Our volunteer case managers connect with women and girls who are eleven or twelve years old, who are homeless, imprisoned, physically or mentally ill, raped and beaten—women unable to access the comprehensive care they need because they live in a community unwilling to acknowledge and empathize with their condition and unwilling or unable to address the root causes of the circumstances with which they are faced.

Due to the modest capacity of the fund, we are often forced to turn women away unless they are completely destitute. We stare head-on at the tremendous and frightening gap in dignified, health care coverage. We sense the weight of needs unmet. We feel the strong force of our clients’ efforts to overcome the barriers imposed on them.

We assertively welcome the possibility of national recognition and local support of this troubling burden to women’s lives and the health of their families. We diligently look forward to the day when Medicaid covers the cost of an abortion in DC and in every deprived state. We dream of a time when accessing reproductive health care services in this country and all over the world is no longer similar to traversing a rough and tumble landmine laced with quagmires and bombs. We believe the time is ripe for turning the hopes and dreams of the families we serve into reality.

As a grassroots fund, we exist because we understand that neither national nor local health care systems currently fulfill every individual’s unalienable rights. We also provide assistance to women who live in the state of Maryland where Medicaid voluntarily claims to cover abortion services. However, not one DCAF partner clinic in MD currently accepts Medicaid due to a dismal history of reimbursement failures. We consider Maryland Medicaid recipients our most underserved clientele due to the grave misconception that there are policies in place to cover their health care needs.

Because of similar obstacles, Women’s Choice of Oakland, California closed this spring due to California’s chronic low and slow reimbursements for MediCal services. In theory, California also voluntarily claims to cover abortion services for Medicaid recipients but in practice there are many roadblocks to accessing services.

If DC Medicaid does eventually cover abortion services for low-income women in the district, we must be vigilant to ensure accountability and that the local government complies with the law and genuinely fulfills its obligations.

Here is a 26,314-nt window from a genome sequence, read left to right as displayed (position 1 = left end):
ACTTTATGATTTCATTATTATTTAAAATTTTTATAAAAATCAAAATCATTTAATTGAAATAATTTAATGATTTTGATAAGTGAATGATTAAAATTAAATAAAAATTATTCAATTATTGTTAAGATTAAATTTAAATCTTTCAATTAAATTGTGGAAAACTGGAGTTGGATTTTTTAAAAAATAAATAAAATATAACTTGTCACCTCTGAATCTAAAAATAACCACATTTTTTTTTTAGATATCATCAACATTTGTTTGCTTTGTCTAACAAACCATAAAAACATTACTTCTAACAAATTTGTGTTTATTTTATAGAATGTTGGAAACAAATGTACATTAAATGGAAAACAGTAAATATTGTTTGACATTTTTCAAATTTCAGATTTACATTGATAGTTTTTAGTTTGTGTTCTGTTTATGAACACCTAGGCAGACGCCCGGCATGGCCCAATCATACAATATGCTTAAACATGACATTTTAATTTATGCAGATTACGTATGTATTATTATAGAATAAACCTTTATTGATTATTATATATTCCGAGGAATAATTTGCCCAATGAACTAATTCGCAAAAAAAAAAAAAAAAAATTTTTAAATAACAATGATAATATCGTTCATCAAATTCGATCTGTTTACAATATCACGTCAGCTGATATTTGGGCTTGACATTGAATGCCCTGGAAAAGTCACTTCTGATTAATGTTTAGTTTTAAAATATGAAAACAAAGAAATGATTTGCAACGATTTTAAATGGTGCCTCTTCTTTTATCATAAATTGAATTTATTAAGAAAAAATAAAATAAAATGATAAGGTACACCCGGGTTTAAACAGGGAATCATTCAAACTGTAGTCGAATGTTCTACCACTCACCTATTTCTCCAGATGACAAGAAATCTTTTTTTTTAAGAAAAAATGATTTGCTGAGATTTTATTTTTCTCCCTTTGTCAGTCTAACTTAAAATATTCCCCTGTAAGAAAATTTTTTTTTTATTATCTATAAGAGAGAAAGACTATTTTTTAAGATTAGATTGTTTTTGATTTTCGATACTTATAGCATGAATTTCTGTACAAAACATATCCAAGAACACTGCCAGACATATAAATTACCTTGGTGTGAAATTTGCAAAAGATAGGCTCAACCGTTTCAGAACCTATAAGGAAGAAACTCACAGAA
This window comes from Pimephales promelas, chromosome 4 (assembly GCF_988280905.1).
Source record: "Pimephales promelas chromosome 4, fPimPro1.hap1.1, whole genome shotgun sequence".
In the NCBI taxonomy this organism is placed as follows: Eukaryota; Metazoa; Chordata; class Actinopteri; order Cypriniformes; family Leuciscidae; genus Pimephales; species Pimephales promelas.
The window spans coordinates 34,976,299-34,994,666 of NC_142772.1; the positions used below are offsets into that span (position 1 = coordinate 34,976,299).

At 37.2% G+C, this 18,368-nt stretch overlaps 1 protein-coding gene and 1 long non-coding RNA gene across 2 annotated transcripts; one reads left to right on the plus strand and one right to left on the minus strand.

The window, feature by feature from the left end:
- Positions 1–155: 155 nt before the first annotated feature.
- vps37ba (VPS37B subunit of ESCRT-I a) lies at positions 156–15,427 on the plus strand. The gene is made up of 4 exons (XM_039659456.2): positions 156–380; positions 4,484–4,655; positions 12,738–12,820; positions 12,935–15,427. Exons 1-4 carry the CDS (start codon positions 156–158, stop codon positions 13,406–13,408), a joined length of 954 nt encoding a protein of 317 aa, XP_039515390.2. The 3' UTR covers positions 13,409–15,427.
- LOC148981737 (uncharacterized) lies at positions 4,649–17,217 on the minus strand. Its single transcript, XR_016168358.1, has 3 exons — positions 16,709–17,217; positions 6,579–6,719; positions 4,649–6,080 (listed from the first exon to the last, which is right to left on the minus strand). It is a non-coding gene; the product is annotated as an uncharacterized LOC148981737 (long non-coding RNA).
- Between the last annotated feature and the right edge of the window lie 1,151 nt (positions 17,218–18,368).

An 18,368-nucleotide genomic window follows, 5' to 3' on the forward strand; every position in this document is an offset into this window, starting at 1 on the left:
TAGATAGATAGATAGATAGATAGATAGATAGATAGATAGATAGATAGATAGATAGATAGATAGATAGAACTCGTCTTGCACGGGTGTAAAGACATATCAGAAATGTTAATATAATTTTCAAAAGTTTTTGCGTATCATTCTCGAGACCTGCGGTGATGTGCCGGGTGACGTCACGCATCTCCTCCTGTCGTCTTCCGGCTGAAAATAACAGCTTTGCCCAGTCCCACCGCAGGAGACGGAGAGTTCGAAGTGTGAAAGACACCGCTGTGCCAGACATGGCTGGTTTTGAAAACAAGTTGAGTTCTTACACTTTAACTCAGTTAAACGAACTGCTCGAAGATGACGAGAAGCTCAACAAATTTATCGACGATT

We see the availability of quality abortion care services and family planning resources for every human being as the baseline for a healthy and progressive society and we will continue to subsidize the cost of abortion care until we have no more cases to address.
Our hope for a brighter day is unwavering and our dedication to our neighbors is steadfast.

In direct support of the women we serve and our local abortion providers, we will know when to stop relentlessly pleading for your donation because we will truly see that a woman’s right to safe health care no longer depends on what’s in her wallet.

Donations to the DC Abortion Fund can be made through this link.

News Politics

Anti-Choice Democrats: ‘Open the Big Tent’ for Us

Christine Grimaldi & Ally Boguhn

“Make room for pro-life Democrats and invite pro-life, progressive independents back to the party to focus on the right to parent and ways to help women in crisis or unplanned pregnancies have more choices than abortion,” the group said in a report unveiled to allies at the event, including Democratic National Convention (DNC) delegates and the press.

Read more of our coverage of the Democratic National Convention here.

Democrats for Life of America gathered Wednesday in Philadelphia during the party’s convention to honor Louisiana Gov. John Bel Edwards (D) for his anti-choice viewpoints, and to strategize ways to incorporate their policies into the party.

The group attributed Democratic losses at the state and federal level to the party’s increasing embrace of pro-choice politics. The best way for Democrats to reclaim seats in state houses, governors’ offices, and the U.S. Congress, they charged, is to “open the big tent” to candidates who oppose legal abortion care.

“Make room for pro-life Democrats and invite pro-life, progressive independents back to the party to focus on the right to parent and ways to help women in crisis or unplanned pregnancies have more choices than abortion,” the group said in a report unveiled to allies at the event, including Democratic National Convention (DNC) delegates and the press.

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Democrats for Life of America members repeatedly attempted to distance themselves from Republicans, reiterating their support for policies such as Medicaid expansion and paid maternity leave, which they believe could convince people to carry their pregnancies to term.